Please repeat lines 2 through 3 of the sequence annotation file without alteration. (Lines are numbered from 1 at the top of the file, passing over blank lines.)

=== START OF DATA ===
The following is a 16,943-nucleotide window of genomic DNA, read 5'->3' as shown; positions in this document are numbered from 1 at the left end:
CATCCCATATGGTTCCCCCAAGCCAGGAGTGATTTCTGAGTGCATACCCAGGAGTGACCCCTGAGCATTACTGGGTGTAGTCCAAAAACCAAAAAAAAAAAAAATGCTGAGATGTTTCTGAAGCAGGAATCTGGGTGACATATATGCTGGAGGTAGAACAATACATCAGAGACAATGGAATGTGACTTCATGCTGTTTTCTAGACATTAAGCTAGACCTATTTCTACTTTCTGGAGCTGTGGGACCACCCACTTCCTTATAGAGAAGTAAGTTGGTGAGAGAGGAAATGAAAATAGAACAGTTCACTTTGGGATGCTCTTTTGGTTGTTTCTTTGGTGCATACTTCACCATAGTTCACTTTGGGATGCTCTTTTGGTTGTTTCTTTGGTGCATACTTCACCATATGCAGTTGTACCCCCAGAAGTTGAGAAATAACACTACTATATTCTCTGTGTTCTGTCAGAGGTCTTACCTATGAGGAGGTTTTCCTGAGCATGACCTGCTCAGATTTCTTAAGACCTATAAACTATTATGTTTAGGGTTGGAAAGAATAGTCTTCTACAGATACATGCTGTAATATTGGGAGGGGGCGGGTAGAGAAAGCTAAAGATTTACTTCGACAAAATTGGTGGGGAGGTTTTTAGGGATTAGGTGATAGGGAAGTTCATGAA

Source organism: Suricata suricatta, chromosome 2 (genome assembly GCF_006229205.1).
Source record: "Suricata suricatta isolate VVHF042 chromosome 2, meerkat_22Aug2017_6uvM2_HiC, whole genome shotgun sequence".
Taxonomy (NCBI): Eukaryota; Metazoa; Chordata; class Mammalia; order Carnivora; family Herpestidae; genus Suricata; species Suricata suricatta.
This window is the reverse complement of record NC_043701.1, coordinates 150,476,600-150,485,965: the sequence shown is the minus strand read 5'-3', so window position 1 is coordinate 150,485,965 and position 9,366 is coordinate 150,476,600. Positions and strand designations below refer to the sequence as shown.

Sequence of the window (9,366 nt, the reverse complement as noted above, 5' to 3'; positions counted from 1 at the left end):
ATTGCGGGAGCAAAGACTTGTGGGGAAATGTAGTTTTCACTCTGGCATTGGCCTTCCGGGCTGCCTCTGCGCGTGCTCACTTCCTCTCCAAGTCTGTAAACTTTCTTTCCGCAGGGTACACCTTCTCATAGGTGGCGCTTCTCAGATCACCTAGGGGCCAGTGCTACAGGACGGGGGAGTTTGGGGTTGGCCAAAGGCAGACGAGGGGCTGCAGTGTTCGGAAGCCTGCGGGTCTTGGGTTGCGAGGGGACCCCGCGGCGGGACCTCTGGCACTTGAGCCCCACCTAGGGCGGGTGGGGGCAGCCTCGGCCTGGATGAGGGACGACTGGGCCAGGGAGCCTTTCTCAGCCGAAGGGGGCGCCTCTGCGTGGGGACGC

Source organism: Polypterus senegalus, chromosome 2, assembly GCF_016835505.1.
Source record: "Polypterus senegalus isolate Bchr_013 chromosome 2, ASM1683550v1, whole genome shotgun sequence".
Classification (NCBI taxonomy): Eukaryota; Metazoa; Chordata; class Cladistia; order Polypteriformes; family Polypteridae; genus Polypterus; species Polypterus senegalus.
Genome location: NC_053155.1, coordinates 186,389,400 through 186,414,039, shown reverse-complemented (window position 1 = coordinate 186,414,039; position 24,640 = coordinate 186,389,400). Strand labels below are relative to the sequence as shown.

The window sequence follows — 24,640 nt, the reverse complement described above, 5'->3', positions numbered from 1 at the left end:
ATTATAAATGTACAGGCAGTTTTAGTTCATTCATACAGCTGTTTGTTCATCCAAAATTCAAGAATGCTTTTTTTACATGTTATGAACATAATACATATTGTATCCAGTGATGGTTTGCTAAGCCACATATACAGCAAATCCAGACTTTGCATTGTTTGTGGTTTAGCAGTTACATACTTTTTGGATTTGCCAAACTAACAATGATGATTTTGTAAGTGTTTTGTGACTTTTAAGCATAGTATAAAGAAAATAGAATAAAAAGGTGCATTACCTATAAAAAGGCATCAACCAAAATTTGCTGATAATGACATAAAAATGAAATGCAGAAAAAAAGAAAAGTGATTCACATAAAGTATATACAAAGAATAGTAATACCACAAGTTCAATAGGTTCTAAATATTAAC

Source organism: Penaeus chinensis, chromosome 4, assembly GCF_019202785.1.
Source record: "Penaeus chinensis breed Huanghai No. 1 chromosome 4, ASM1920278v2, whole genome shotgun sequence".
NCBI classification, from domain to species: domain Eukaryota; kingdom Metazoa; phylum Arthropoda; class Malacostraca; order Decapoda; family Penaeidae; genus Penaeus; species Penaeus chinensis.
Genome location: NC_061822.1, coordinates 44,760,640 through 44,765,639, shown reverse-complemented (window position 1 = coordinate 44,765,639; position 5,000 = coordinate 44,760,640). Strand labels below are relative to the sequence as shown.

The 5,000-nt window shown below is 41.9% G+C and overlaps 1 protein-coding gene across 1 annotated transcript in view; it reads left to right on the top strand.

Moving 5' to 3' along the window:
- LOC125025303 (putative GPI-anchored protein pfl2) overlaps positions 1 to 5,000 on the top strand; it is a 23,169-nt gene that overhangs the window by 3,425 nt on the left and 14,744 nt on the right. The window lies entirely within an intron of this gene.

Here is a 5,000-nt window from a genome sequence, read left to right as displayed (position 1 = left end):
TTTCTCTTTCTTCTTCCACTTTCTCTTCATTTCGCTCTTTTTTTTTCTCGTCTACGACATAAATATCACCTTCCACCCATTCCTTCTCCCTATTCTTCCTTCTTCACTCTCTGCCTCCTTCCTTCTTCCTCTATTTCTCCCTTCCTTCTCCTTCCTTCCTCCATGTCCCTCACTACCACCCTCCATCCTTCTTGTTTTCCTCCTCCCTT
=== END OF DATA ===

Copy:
CATCCCATATGGTTCCCCCAAGCCAGGAGTGATTTCTGAGTGCATACCCAGGAGTGACCCCTGAGCATTACTGGGTGTAGTCCAAAAACCAAAAAAAAAAAAAATGCTGAGATGTTTCTGAAGCAGGAATCTGGGTGACATATATGCTGGAGGTAGAACAATACATCAGAGACAATGGAATGTGACTTCATGCTGTTTTCTAGACATTAAGCTAGACCTATTTCTACTTTCTGGAGCTGTGGGACCACCCACTTCCTTATAGAGAAGTAAGTTGGTGAGAGAGGAAATGAAAATAGAACAGTTCACTTTGGGATGCTCTTTTGGTTGTTTCTTTGGTGCATACTTCACCATAGTTCACTTTGGGATGCTCTTTTGGTTGTTTCTTTGGTGCATACTTCACCATATGCAGTTGTACCCCCAGAAGTTGAGAAATAACACTACTATATTCTCTGTGTTCTGTCAGAGGTCTTACCTATGAGGAGGTTTTCCTGAGCATGACCTGCTCAGATTTCTTAAGACCTATAAACTATTATGTTTAGGGTTGGAAAGAATAGTCTTCTACAGATACATGCTGTAATATTGGGAGGGGGCGGGTAGAGAAAGCTAAAGATTTACTTCGACAAAATTGGTGGGGAGGTTTTTAGGGATTAGGTGATAGGGAAGTTCATGAA

Source organism: Suricata suricatta, chromosome 2 (genome assembly GCF_006229205.1).